Touch screen 2 also is coupled to an interrupt conductor of an external microprocessor 45 by any of a variety of interrupt circuits that can easily be supplied by one skilled in the art. An initial touching to touch screen 2 thereby causes microprocessor 45 to generate a serial control data word CONTROL DATA that is applied to a DIN input of a control circuit 41 that preferably is integrated on the same chip as ADC 22. In response, control circuit 41 generates the necessary switch control voltages VG18,19,20,21 etc. and a CONVERT signal on various conductors 42, respectively, as needed to cause an ADC 22 to digitize the x coordinate xq or the y coordinate yq of the present touch point Q. (Alternatively, these signals could be generated directly by microprocessor 45.) For example, a first serial data word can cause control circuit 41 to produce the necessary control signals on bus 42 to approximately power the system up; a second data word can cause control circuit 41 to generate the control signals needed to produce a “scan x” operation, and a third data word can cause a “scan y” operation to be produced. A fourth data word can cause a power down operation to be produced after all touch points produced on touch screen 2 by a stylus tip within a predetermined interval have been digitized.
X+ conductor 24 also is connected to the drain of a P-channel MOS transistor 18, the source of which is connected to +VCC. A control voltage VG18 produced by control circuit 41 is applied to the gate of transistor 18. The x− terminal of x sheet 30 is connected by conductor 27 to the drain of an N-channel MOS transistor 19, the source of which is connected to ground. A control voltage VG19 generated by control circuit 41 is connected to the gate of transistor 19.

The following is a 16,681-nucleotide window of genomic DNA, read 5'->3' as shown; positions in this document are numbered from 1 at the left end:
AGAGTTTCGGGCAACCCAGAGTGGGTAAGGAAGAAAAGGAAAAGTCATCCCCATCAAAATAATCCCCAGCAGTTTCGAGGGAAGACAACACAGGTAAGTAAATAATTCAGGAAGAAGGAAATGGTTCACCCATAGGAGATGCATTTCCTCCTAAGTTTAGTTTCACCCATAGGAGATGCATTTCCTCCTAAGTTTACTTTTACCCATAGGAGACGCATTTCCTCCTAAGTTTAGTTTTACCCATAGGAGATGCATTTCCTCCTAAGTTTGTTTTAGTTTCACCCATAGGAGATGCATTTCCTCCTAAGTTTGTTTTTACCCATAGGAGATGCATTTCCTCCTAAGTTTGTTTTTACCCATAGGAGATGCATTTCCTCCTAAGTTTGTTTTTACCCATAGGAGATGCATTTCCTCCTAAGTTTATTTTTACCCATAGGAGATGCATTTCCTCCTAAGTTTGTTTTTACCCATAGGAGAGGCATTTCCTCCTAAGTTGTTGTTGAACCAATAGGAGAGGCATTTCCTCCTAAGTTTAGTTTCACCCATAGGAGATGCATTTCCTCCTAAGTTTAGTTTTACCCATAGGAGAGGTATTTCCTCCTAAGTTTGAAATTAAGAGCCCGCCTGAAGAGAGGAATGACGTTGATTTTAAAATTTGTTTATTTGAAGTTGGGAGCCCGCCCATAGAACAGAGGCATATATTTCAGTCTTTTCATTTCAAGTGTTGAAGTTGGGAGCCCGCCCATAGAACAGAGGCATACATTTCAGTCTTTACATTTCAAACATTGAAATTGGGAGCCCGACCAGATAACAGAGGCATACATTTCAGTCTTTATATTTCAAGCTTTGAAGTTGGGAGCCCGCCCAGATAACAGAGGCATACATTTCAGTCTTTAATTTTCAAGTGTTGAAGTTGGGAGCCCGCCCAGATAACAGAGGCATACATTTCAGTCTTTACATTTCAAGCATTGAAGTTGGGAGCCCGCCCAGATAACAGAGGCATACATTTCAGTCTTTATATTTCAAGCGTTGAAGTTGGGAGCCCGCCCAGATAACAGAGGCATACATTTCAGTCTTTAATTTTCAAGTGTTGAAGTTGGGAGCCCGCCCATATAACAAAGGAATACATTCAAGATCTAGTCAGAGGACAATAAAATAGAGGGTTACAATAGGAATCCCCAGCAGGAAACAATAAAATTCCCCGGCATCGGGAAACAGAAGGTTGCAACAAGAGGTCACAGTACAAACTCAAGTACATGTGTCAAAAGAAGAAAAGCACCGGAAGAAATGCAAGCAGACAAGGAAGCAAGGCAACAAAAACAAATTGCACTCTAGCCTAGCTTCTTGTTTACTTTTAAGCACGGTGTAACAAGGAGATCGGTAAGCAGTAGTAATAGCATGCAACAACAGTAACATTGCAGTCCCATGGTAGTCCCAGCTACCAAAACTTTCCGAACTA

Similarly, y+ conductor 26 is connected to the drain of P-channel MOS transistor 20, the source of which is connected to +VCC. A control voltage VG20 produced by control circuit 41 is applied to the gate of transistor 20. Y− conductor 25 is connected to the drain of N-channel MOS transistor 21, the source of which is connected to ground. A control voltage VG21 generated by control circuit 41 is applied to the gate of transistor 21.
ADC 22 can be a 12-bit sampling ADC with a synchronous serial interface. The portion of the touch screen digitizing system illustrated in FIG. 1 exclusive of the analog resistive touch screen 2 and external microprocessor 45 is embodied in the assignee's recently introduced ADS7843, in which the ADC 22 is a conventional successive approximation register (SAR) analog-to-digital converter having a CDAC architecture that inherently includes a sample/hold function. FIG. 2 shows a block diagram of ADC 22, which includes a CDAC (capacitor digital-to-analog converter) having its differential outputs connected to the inputs of a comparator. The output of the comparator is loaded into a successive approximation register (SAR). The CDAC switches are controlled in response to a CONVERT signal generated by control circuit 41. More details of a typical CDAC ADC are disclosed in commonly assigned U.S. Pat. No. 5,581,254 by co-inventor Bernd M. Rundel, issued Dec. 3, 1996 and commonly assigned patent application Ser. No. 08/942,800 by Bernd M. Rundel, filed Oct. 2, 1997 and entitled “FAST WAKEUP BIASING CIRCUIT FOR ANALOG-TO-DIGITAL CONVERTER”, now U.S. Pat. No. 5,914,681 issued Jun. 22, 1999, both incorporated herein by reference.